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The Sturge-Weber Syndrome

William B. Bean, M.D.
Arch Intern Med. 1961;107(3):471. doi:10.1001/archinte.1961.03620030159037.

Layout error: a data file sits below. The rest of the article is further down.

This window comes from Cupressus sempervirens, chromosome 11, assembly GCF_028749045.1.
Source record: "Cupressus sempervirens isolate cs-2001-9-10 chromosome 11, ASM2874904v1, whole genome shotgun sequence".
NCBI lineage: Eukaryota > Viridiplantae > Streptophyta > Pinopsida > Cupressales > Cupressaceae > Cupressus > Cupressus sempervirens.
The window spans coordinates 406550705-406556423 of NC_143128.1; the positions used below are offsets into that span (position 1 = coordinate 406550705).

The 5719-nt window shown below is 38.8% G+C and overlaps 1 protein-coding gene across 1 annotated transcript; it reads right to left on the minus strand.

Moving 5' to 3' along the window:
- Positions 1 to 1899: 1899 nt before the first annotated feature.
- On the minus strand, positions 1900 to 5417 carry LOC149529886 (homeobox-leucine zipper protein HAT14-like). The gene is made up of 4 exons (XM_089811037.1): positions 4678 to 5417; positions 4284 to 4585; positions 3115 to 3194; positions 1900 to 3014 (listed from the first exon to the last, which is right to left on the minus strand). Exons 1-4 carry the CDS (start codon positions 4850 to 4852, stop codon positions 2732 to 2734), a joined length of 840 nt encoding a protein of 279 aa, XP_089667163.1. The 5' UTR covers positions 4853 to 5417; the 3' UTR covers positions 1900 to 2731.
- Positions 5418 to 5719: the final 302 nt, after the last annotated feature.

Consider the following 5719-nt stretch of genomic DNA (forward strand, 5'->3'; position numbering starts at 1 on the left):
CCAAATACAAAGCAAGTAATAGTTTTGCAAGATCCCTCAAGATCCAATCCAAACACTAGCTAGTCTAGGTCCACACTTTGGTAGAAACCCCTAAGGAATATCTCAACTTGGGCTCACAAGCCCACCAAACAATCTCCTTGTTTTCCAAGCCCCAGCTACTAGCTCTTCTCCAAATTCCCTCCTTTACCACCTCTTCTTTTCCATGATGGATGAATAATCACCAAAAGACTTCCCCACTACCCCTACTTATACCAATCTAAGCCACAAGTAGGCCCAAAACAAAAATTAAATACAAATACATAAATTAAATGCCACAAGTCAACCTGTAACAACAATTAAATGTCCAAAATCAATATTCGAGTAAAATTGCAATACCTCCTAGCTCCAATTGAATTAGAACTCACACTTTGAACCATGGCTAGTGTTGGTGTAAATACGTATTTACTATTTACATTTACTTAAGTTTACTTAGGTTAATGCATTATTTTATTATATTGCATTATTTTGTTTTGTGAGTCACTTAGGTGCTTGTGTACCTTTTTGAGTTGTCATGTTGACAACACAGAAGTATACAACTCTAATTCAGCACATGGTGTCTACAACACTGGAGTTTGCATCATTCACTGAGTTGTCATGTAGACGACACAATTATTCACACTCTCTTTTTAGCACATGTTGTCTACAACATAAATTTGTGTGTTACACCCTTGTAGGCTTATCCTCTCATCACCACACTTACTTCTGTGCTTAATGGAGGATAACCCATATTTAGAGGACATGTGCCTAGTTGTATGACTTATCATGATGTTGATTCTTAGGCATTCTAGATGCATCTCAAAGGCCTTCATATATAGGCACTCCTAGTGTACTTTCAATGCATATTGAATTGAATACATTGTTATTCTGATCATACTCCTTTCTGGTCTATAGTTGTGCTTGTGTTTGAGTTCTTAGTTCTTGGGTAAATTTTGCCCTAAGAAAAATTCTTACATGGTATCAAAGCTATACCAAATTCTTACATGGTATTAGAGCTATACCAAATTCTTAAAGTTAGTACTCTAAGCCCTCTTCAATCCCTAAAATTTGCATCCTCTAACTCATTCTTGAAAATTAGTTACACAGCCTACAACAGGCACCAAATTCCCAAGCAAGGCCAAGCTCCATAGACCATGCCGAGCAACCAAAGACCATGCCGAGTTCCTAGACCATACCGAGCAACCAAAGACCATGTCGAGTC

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Alexander and Norman, from the University of Bristol, England, have brought together their remarkably extensive experience with the Sturge-Weber syndrome, one of the better known and recognized forms of congenital dysplastic angiectasis. This is a disease in which an angioma of the skin, not much different from the portwine birthmark so often found in the distribution of one or more branches of the trigeminal nerve, is associated with a vascular dysplasia affecting the subadjacent brain. The authors fail to relate the Sturge-Weber syndrome to the much broader group of similar anomalies of blood vessels in both the skin and underlying tissues. They use the eponym Sturge-Weber although pointing out quite clearly that many people before Weber and some before Sturge had given quite adequate descriptions of the syndrome. But this is the usual situation with eponyms, and even the eponym Sturge-Weber Syndrome seems less cumbersome than congenital dysplastic angiectasis, though


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